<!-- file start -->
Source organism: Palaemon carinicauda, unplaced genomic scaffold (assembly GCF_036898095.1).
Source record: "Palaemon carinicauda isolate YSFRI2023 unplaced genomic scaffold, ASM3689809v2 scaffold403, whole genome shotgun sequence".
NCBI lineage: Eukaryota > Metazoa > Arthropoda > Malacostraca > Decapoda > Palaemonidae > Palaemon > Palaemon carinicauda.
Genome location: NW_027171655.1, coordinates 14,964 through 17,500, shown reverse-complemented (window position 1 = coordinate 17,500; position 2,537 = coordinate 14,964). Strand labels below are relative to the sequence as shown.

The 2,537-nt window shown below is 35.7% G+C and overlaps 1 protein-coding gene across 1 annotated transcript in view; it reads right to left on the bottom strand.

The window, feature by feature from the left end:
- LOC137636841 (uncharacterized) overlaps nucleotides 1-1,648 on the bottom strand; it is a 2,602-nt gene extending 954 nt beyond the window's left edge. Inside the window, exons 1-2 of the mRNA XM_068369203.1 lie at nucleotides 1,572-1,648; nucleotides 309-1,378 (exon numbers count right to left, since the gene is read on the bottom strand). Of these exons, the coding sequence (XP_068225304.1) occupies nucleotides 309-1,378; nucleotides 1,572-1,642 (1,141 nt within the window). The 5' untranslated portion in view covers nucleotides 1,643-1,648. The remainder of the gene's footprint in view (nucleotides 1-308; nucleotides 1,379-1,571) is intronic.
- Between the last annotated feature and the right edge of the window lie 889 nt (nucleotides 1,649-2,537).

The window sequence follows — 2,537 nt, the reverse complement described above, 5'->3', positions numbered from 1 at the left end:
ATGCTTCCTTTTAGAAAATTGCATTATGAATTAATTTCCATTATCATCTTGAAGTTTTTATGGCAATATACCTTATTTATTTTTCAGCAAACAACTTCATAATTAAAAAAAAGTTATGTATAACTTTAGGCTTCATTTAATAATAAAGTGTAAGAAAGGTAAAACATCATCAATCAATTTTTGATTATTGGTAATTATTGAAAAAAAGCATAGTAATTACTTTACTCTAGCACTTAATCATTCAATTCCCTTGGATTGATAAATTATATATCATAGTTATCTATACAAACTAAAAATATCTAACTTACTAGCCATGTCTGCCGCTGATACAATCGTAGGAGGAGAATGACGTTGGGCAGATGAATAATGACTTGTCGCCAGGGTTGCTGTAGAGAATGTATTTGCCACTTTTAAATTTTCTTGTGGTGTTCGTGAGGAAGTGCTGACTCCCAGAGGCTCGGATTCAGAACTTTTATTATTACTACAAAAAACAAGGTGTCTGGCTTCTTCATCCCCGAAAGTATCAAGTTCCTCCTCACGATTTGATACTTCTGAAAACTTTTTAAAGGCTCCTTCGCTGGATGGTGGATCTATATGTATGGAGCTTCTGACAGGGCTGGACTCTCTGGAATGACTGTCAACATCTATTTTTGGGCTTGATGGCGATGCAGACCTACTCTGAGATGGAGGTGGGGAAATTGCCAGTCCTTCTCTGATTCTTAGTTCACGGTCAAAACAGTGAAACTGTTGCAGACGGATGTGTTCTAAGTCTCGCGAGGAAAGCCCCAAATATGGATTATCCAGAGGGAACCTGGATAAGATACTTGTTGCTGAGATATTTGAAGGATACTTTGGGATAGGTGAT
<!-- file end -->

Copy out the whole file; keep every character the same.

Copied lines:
Source organism: Palaemon carinicauda, unplaced genomic scaffold (assembly GCF_036898095.1).
Source record: "Palaemon carinicauda isolate YSFRI2023 unplaced genomic scaffold, ASM3689809v2 scaffold403, whole genome shotgun sequence".
NCBI lineage: Eukaryota > Metazoa > Arthropoda > Malacostraca > Decapoda > Palaemonidae > Palaemon > Palaemon carinicauda.
Genome location: NW_027171655.1, coordinates 14,964 through 17,500, shown reverse-complemented (window position 1 = coordinate 17,500; position 2,537 = coordinate 14,964). Strand labels below are relative to the sequence as shown.

The 2,537-nt window shown below is 35.7% G+C and overlaps 1 protein-coding gene across 1 annotated transcript in view; it reads right to left on the bottom strand.

The window, feature by feature from the left end:
- LOC137636841 (uncharacterized) overlaps nucleotides 1-1,648 on the bottom strand; it is a 2,602-nt gene extending 954 nt beyond the window's left edge. Inside the window, exons 1-2 of the mRNA XM_068369203.1 lie at nucleotides 1,572-1,648; nucleotides 309-1,378 (exon numbers count right to left, since the gene is read on the bottom strand). Of these exons, the coding sequence (XP_068225304.1) occupies nucleotides 309-1,378; nucleotides 1,572-1,642 (1,141 nt within the window). The 5' untranslated portion in view covers nucleotides 1,643-1,648. The remainder of the gene's footprint in view (nucleotides 1-308; nucleotides 1,379-1,571) is intronic.
- Between the last annotated feature and the right edge of the window lie 889 nt (nucleotides 1,649-2,537).

The window sequence follows — 2,537 nt, the reverse complement described above, 5'->3', positions numbered from 1 at the left end:
ATGCTTCCTTTTAGAAAATTGCATTATGAATTAATTTCCATTATCATCTTGAAGTTTTTATGGCAATATACCTTATTTATTTTTCAGCAAACAACTTCATAATTAAAAAAAAGTTATGTATAACTTTAGGCTTCATTTAATAATAAAGTGTAAGAAAGGTAAAACATCATCAATCAATTTTTGATTATTGGTAATTATTGAAAAAAAGCATAGTAATTACTTTACTCTAGCACTTAATCATTCAATTCCCTTGGATTGATAAATTATATATCATAGTTATCTATACAAACTAAAAATATCTAACTTACTAGCCATGTCTGCCGCTGATACAATCGTAGGAGGAGAATGACGTTGGGCAGATGAATAATGACTTGTCGCCAGGGTTGCTGTAGAGAATGTATTTGCCACTTTTAAATTTTCTTGTGGTGTTCGTGAGGAAGTGCTGACTCCCAGAGGCTCGGATTCAGAACTTTTATTATTACTACAAAAAACAAGGTGTCTGGCTTCTTCATCCCCGAAAGTATCAAGTTCCTCCTCACGATTTGATACTTCTGAAAACTTTTTAAAGGCTCCTTCGCTGGATGGTGGATCTATATGTATGGAGCTTCTGACAGGGCTGGACTCTCTGGAATGACTGTCAACATCTATTTTTGGGCTTGATGGCGATGCAGACCTACTCTGAGATGGAGGTGGGGAAATTGCCAGTCCTTCTCTGATTCTTAGTTCACGGTCAAAACAGTGAAACTGTTGCAGACGGATGTGTTCTAAGTCTCGCGAGGAAAGCCCCAAATATGGATTATCCAGAGGGAACCTGGATAAGATACTTGTTGCTGAGATATTTGAAGGATACTTTGGGATAGGTGAT